Bill Donohue, the president of the Catholic League for Religious and Civil Rights, is that sort of figure who exists because the media needs him to. The "League" is not a large membership organization; it sends out a lot of press releases, basically. After the Charlie Hebdo killings in Paris, Donohue/the League issued a statement insisting that Muslims were "right to be angry," because "those who work at this newspaper have a long and disgusting record of going way beyond the mere lampooning of public figures, and this is especially true of their depictions of religious figures." They didn't just mock the Prophet Muhammad; "they have shown nuns masturbating and popes wearing condoms."
Leaving aside the question of why Donohue's examples of "anti-Catholic" parody were so offensive, the statement found very few takers on the right. On Thursday, Donohue appeared on the radio show of Catholic, conservative writer Hugh Hewitt, and was ripped apart.
"You blamed the victim before their bodies were cold," said Hewitt. "I don’t believe any cardinal or archbishop in the United States has stood up and said I agree with Bill Donohue’s statement."
"They’re calling me up," insisted Donohue.
"Have one of them go public," said Hewitt.
"What are you talking about?" asked Donohue.
"Have one of them go public," said Hewitt. "I don’t believe it, Bill. I do not believe you. I think you are lying right now."
The conversation degraded from there, with Donohue huffing that Hewitt couldn't engage him intellectually, but the link to the conversation got around. There never was much room on the right for critics of Charlie Hebdo; the libertarian magazine Reason (where I worked from 2006 through 2008) had for years been covering its survival amid threats and pleas for restraint from the government. From Kentucky Senator Rand Paul to the far right in France, conservatives are declaring solidarity with Charlie Hebdo.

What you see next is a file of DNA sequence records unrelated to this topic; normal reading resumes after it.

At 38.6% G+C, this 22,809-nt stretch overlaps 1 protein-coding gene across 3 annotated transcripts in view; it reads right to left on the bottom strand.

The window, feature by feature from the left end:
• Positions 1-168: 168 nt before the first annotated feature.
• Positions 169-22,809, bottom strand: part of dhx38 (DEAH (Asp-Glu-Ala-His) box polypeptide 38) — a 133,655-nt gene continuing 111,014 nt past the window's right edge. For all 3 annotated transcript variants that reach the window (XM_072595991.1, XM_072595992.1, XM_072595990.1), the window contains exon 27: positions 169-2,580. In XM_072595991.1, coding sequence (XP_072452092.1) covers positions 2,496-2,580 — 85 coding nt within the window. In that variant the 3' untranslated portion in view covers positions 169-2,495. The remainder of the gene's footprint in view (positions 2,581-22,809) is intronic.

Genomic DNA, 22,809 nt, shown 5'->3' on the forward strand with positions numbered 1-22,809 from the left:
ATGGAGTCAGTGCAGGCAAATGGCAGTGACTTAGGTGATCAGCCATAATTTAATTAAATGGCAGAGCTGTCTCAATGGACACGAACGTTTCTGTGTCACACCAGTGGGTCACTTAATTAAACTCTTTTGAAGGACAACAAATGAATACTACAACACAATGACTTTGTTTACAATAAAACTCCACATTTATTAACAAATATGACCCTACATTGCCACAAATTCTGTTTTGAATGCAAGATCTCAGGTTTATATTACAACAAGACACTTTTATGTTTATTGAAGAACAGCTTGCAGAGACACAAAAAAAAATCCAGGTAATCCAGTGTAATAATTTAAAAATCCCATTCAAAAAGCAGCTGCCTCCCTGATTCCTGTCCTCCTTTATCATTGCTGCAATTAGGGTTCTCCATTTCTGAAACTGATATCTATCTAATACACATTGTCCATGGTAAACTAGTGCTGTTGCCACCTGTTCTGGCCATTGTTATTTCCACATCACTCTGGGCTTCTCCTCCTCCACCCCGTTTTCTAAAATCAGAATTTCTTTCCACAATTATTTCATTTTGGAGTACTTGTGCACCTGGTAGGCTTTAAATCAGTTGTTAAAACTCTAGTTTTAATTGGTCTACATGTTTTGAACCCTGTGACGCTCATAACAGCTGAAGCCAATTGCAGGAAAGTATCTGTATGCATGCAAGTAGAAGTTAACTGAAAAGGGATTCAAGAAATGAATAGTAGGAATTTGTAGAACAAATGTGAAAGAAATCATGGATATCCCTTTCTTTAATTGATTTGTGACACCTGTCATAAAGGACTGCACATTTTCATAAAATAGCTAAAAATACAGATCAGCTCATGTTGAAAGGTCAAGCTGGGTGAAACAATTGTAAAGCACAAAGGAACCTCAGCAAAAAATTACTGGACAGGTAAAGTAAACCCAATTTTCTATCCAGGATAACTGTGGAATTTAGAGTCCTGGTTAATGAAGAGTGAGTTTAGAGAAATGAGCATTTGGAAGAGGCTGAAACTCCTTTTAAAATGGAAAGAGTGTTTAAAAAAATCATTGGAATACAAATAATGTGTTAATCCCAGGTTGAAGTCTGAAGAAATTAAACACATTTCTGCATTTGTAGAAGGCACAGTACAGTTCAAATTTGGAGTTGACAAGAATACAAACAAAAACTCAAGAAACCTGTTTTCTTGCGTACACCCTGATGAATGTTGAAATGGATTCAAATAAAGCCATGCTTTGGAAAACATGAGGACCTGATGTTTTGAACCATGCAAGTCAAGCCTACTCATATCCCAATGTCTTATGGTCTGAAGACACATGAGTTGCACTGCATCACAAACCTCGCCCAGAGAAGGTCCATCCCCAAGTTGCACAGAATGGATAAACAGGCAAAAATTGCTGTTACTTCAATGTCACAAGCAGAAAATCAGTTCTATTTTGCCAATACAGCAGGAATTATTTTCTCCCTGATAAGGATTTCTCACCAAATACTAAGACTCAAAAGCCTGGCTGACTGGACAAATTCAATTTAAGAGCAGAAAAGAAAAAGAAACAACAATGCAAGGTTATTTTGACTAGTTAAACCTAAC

They're also battling critiques of the magazine from the left. In Jacobin, author Richard Seymour warned that cheering on Charlie Hebdo's work was playing into the hands of Marine Le Pen and the French far right. "Journalists are not legitimate targets for killing," he wrote. "We also shouldn’t line up with the inevitable statist backlash against Muslims, or the ideological charge to defend a fetishized, racialized 'secularism,' or concede to the blackmail which forces us into solidarity with a racist institution."
Around the same time, the journalist and author Max Blumenthal was tweeting examples of Charlie Hebdo cartoons that looked racist. One of them, portraying a black French cabinet member as a monkey, looked purely racist until a reader noticed the context–it was a joke about Le Pen's party. "Even when supposedly deployed in response to racism," answered Blumenthal, "it's hard to see how black politicians drawn as monkeys passes as clever satire."
If you look for that cartoon on Twitter today, you'll see lots of conservatives deriding liberals who retweeted it without context. Conservatives (and liberal journalists who aren't invested in the left's critique) have excavated examples of everyone from the president to the former French minister of justice criticizing Charlie Hebdo and others for mocking Islam at sensitive moments. On the right, going forward, the de facto position is likely to be the one former French President Nicolas Sarkozy declared in 2006: There is a right "to smile at everything."
Sarkozy, who polls far ahead of current French President Francois Hollande in tests of the 2017 election, is likely to say this again as he comes back. In his runs for the presidency, Sarkozy neutralized the far right with those kinds of stances. This is one reason the right is adopting an absolutist position on free speech and criticism of Islam–it would be dangerous if they waffled, and the morally correct position was left up to Marine Le Pen.